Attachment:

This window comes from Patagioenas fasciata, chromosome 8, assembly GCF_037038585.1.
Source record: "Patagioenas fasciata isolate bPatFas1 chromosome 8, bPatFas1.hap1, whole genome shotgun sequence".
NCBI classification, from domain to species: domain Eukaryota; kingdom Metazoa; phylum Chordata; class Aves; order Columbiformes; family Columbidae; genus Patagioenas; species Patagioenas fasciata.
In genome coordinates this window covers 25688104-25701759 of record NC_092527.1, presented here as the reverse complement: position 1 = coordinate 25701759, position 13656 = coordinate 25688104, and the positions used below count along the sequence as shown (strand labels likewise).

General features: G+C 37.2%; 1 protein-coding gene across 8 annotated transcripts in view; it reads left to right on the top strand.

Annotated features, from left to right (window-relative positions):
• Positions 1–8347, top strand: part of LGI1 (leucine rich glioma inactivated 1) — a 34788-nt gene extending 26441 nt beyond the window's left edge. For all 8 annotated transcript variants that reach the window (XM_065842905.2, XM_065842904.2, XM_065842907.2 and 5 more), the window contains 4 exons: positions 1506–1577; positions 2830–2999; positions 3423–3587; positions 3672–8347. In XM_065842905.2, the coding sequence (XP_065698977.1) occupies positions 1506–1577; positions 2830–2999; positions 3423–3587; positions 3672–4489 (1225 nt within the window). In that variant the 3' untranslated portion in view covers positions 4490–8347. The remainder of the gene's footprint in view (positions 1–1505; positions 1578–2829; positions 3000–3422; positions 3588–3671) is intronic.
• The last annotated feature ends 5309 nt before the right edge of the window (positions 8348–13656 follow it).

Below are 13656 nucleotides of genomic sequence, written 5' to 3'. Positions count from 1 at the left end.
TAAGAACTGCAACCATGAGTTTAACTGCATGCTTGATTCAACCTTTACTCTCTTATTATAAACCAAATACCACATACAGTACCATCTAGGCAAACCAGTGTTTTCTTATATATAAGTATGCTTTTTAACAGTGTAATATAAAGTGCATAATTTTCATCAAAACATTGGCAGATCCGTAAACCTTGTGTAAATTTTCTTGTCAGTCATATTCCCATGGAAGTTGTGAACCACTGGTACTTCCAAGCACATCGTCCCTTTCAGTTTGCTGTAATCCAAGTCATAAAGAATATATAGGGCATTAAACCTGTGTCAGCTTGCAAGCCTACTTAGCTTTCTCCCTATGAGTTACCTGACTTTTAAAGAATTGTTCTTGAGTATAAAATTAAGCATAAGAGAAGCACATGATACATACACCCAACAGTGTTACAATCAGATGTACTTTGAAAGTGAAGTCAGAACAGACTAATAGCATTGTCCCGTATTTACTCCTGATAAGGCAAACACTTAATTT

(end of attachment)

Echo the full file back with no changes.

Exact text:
This window comes from Patagioenas fasciata, chromosome 8, assembly GCF_037038585.1.
Source record: "Patagioenas fasciata isolate bPatFas1 chromosome 8, bPatFas1.hap1, whole genome shotgun sequence".
NCBI classification, from domain to species: domain Eukaryota; kingdom Metazoa; phylum Chordata; class Aves; order Columbiformes; family Columbidae; genus Patagioenas; species Patagioenas fasciata.
In genome coordinates this window covers 25688104-25701759 of record NC_092527.1, presented here as the reverse complement: position 1 = coordinate 25701759, position 13656 = coordinate 25688104, and the positions used below count along the sequence as shown (strand labels likewise).

General features: G+C 37.2%; 1 protein-coding gene across 8 annotated transcripts in view; it reads left to right on the top strand.

Annotated features, from left to right (window-relative positions):
• Positions 1–8347, top strand: part of LGI1 (leucine rich glioma inactivated 1) — a 34788-nt gene extending 26441 nt beyond the window's left edge. For all 8 annotated transcript variants that reach the window (XM_065842905.2, XM_065842904.2, XM_065842907.2 and 5 more), the window contains 4 exons: positions 1506–1577; positions 2830–2999; positions 3423–3587; positions 3672–8347. In XM_065842905.2, the coding sequence (XP_065698977.1) occupies positions 1506–1577; positions 2830–2999; positions 3423–3587; positions 3672–4489 (1225 nt within the window). In that variant the 3' untranslated portion in view covers positions 4490–8347. The remainder of the gene's footprint in view (positions 1–1505; positions 1578–2829; positions 3000–3422; positions 3588–3671) is intronic.
• The last annotated feature ends 5309 nt before the right edge of the window (positions 8348–13656 follow it).

Below are 13656 nucleotides of genomic sequence, written 5' to 3'. Positions count from 1 at the left end.
TAAGAACTGCAACCATGAGTTTAACTGCATGCTTGATTCAACCTTTACTCTCTTATTATAAACCAAATACCACATACAGTACCATCTAGGCAAACCAGTGTTTTCTTATATATAAGTATGCTTTTTAACAGTGTAATATAAAGTGCATAATTTTCATCAAAACATTGGCAGATCCGTAAACCTTGTGTAAATTTTCTTGTCAGTCATATTCCCATGGAAGTTGTGAACCACTGGTACTTCCAAGCACATCGTCCCTTTCAGTTTGCTGTAATCCAAGTCATAAAGAATATATAGGGCATTAAACCTGTGTCAGCTTGCAAGCCTACTTAGCTTTCTCCCTATGAGTTACCTGACTTTTAAAGAATTGTTCTTGAGTATAAAATTAAGCATAAGAGAAGCACATGATACATACACCCAACAGTGTTACAATCAGATGTACTTTGAAAGTGAAGTCAGAACAGACTAATAGCATTGTCCCGTATTTACTCCTGATAAGGCAAACACTTAATTT